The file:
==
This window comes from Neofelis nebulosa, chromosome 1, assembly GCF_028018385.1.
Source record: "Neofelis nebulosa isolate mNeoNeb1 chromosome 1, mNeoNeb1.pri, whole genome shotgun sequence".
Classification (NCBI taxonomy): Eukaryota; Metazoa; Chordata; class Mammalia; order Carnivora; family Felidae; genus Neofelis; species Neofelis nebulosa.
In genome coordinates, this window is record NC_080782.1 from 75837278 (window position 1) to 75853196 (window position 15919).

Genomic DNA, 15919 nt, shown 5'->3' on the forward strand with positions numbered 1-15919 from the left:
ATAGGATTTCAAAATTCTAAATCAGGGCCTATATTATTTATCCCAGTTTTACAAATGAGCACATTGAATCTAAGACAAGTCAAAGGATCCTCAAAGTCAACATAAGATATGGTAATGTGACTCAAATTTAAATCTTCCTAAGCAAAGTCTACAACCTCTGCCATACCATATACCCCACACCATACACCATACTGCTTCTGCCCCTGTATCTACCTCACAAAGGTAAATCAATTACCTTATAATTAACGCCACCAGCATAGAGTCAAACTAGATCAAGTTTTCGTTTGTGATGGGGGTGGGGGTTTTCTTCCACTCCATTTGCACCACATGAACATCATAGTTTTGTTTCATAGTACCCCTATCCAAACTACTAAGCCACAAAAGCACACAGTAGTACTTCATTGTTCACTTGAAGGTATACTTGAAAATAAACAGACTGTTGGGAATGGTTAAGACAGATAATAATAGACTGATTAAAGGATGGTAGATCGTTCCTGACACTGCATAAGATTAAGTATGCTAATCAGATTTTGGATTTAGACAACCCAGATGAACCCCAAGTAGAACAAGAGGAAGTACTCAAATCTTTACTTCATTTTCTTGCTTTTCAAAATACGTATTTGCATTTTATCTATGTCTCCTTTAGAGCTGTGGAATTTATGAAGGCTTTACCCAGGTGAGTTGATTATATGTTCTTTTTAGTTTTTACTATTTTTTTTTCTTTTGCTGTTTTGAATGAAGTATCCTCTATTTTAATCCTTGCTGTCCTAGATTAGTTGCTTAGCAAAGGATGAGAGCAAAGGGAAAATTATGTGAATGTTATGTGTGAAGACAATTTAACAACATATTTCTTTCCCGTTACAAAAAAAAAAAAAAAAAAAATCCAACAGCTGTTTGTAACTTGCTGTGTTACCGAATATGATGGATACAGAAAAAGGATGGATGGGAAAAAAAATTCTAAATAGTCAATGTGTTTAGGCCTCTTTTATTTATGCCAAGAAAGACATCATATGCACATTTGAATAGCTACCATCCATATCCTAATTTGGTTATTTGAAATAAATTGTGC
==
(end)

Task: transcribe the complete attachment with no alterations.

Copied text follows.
This window comes from Neofelis nebulosa, chromosome 1, assembly GCF_028018385.1.
Source record: "Neofelis nebulosa isolate mNeoNeb1 chromosome 1, mNeoNeb1.pri, whole genome shotgun sequence".
Classification (NCBI taxonomy): Eukaryota; Metazoa; Chordata; class Mammalia; order Carnivora; family Felidae; genus Neofelis; species Neofelis nebulosa.
In genome coordinates, this window is record NC_080782.1 from 75837278 (window position 1) to 75853196 (window position 15919).

Genomic DNA, 15919 nt, shown 5'->3' on the forward strand with positions numbered 1-15919 from the left:
ATAGGATTTCAAAATTCTAAATCAGGGCCTATATTATTTATCCCAGTTTTACAAATGAGCACATTGAATCTAAGACAAGTCAAAGGATCCTCAAAGTCAACATAAGATATGGTAATGTGACTCAAATTTAAATCTTCCTAAGCAAAGTCTACAACCTCTGCCATACCATATACCCCACACCATACACCATACTGCTTCTGCCCCTGTATCTACCTCACAAAGGTAAATCAATTACCTTATAATTAACGCCACCAGCATAGAGTCAAACTAGATCAAGTTTTCGTTTGTGATGGGGGTGGGGGTTTTCTTCCACTCCATTTGCACCACATGAACATCATAGTTTTGTTTCATAGTACCCCTATCCAAACTACTAAGCCACAAAAGCACACAGTAGTACTTCATTGTTCACTTGAAGGTATACTTGAAAATAAACAGACTGTTGGGAATGGTTAAGACAGATAATAATAGACTGATTAAAGGATGGTAGATCGTTCCTGACACTGCATAAGATTAAGTATGCTAATCAGATTTTGGATTTAGACAACCCAGATGAACCCCAAGTAGAACAAGAGGAAGTACTCAAATCTTTACTTCATTTTCTTGCTTTTCAAAATACGTATTTGCATTTTATCTATGTCTCCTTTAGAGCTGTGGAATTTATGAAGGCTTTACCCAGGTGAGTTGATTATATGTTCTTTTTAGTTTTTACTATTTTTTTTTCTTTTGCTGTTTTGAATGAAGTATCCTCTATTTTAATCCTTGCTGTCCTAGATTAGTTGCTTAGCAAAGGATGAGAGCAAAGGGAAAATTATGTGAATGTTATGTGTGAAGACAATTTAACAACATATTTCTTTCCCGTTACAAAAAAAAAAAAAAAAAAAATCCAACAGCTGTTTGTAACTTGCTGTGTTACCGAATATGATGGATACAGAAAAAGGATGGATGGGAAAAAAAATTCTAAATAGTCAATGTGTTTAGGCCTCTTTTATTTATGCCAAGAAAGACATCATATGCACATTTGAATAGCTACCATCCATATCCTAATTTGGTTATTTGAAATAAATTGTGC